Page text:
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By Armen Zakarian
President Robert Kocharian supports the long-awaited reopening of the Turkish-Armenian border but doubts that Ankara will agree to expedite that soon, his spokesman said on Tuesday.

“We assess positively the opening of the border but are at the same time skeptical,” the presidential press secretary, Ashot Kocharian, told reporters, commenting on recent months’ speculation about an imminent change in the Turkish government’s Armenian policy.

The official echoed last week’s comments by Foreign Minister Vartan Oskanian who said that talk of the impending lifting of Turkey’s decade-long economic blockade of Armenia has been “extremely exaggerated.” Oskanian said his meeting in New York with Turkish Foreign Minister Abdullah Gul, scheduled for Thursday, will clarify the situation.

Spokesman Kocharian likewise indicated that the talks might prove important for the future of the strained Turkish-Armenian relations that remain a serious factor of instability in the region. “Let us wait until the September 25 meeting. Maybe there will be new developments after it,” he said.

The first Oskanian-Gul meeting, held last May, fueled speculation about a softening of the long-running Turkish policy of linking normalization of relations with Armenia to the resolution of the Nagorno-Karabakh conflict. Successive Turkish governments have followed that line out of solidarity with Azerbaijan, resisting U.S. pressure to lift the embargo without any preconditions. Some Armenian sources claimed that Ankara might agree to reopen the border for commerce this year without establishing diplomatic ties with Yerevan.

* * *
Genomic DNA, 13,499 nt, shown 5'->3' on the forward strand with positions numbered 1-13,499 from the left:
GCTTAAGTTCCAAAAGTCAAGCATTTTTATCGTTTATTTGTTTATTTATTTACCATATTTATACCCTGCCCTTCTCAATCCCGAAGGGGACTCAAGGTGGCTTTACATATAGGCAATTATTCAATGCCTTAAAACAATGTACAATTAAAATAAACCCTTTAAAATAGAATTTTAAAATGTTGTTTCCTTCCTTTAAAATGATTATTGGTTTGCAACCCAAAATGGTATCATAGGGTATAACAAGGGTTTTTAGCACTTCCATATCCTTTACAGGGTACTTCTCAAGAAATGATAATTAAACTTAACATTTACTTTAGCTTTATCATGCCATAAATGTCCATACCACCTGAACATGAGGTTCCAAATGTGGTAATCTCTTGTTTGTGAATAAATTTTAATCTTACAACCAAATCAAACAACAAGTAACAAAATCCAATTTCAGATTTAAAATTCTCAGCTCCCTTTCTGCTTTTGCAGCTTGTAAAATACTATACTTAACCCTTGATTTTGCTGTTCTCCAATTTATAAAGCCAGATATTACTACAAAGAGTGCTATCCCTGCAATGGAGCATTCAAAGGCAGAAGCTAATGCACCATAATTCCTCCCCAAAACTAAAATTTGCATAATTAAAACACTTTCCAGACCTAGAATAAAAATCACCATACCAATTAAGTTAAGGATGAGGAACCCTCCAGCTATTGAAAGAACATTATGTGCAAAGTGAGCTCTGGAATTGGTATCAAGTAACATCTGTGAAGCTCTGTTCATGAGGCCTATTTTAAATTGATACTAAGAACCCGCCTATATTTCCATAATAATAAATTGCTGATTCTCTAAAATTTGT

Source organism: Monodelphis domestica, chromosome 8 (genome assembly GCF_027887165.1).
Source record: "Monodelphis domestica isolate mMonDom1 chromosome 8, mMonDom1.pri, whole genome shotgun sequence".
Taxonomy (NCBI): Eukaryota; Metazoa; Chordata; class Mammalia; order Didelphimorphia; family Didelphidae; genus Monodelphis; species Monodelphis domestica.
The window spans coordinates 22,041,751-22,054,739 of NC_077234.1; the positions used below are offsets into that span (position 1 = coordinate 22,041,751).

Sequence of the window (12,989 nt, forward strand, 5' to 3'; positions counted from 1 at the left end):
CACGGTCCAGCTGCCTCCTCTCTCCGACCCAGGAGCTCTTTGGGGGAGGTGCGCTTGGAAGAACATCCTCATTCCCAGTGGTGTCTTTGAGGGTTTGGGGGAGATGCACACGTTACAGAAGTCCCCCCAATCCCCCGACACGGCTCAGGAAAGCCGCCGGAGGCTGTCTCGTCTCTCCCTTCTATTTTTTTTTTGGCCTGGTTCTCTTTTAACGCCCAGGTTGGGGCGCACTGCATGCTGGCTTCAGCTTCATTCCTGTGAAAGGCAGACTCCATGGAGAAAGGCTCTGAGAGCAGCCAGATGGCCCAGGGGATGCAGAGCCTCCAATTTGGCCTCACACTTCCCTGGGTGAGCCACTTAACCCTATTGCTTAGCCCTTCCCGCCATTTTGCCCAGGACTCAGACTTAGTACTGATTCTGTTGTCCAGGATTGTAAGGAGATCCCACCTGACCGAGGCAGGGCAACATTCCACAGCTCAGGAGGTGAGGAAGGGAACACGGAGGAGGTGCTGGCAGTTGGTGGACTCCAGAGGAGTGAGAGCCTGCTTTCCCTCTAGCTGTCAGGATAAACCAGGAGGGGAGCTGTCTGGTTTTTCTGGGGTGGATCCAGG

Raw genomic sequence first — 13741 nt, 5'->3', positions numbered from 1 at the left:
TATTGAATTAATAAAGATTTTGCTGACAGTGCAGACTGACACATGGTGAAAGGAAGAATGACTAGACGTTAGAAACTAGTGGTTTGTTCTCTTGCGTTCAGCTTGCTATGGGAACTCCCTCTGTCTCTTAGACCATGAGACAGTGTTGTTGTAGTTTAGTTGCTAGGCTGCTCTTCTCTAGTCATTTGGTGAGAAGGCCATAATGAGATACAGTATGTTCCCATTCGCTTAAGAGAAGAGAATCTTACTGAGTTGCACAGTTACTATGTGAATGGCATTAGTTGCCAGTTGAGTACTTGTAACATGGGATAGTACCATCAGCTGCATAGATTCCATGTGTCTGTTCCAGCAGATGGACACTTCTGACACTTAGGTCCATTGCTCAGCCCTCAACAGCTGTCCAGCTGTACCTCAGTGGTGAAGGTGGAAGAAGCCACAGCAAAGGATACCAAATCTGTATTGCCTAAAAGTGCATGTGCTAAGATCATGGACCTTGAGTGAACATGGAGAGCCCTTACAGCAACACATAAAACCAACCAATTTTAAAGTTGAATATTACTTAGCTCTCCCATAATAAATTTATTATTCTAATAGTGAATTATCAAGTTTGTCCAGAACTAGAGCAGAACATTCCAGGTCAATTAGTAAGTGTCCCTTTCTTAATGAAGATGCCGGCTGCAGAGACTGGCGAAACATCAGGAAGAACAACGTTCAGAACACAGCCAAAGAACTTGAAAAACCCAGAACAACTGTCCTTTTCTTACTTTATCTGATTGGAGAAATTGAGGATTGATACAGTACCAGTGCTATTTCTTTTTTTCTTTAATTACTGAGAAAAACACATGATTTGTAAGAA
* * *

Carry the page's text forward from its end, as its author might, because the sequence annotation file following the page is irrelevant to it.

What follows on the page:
But earlier this month, Gul assured his Azerbaijani counterpart, Vilayat Guliev, that the border’s opening, advocated by Turkish and Armenian business circles, is “not on the agenda” of his government.

Observers believe that progress in the stalled Karabakh peace talks would brighten prospects for a Turkish-Armenian rapprochement that has long been sought by the United States. U.S., Russian and French negotiators spearheading the conflict’s international mediation are expected to launch a new peace initiative after the October 15 presidential election in Azerbaijan. The vote will almost certainly complete the transfer of power from Azerbaijan’s ailing President Heydar Aliev to his son, Prime Minister Ilham Aliev.

“We should wait for the end of the presidential elections in Azerbaijan,” Ashot Kocharian said when asked whether the Armenian president plans face-to-face talks with the younger Aliev. “There will be new proposals, new visits, and the format [of the negotiations] will be clarified.”

Kocharian declined to comment on which Azerbaijani presidential candidate is more preferable for Armenia, saying that that the ballot is Azerbaijan’s internal affair. Other Armenian officials, though, have said privately that Yerevan is interested in Ilham’s smooth electoral victory.
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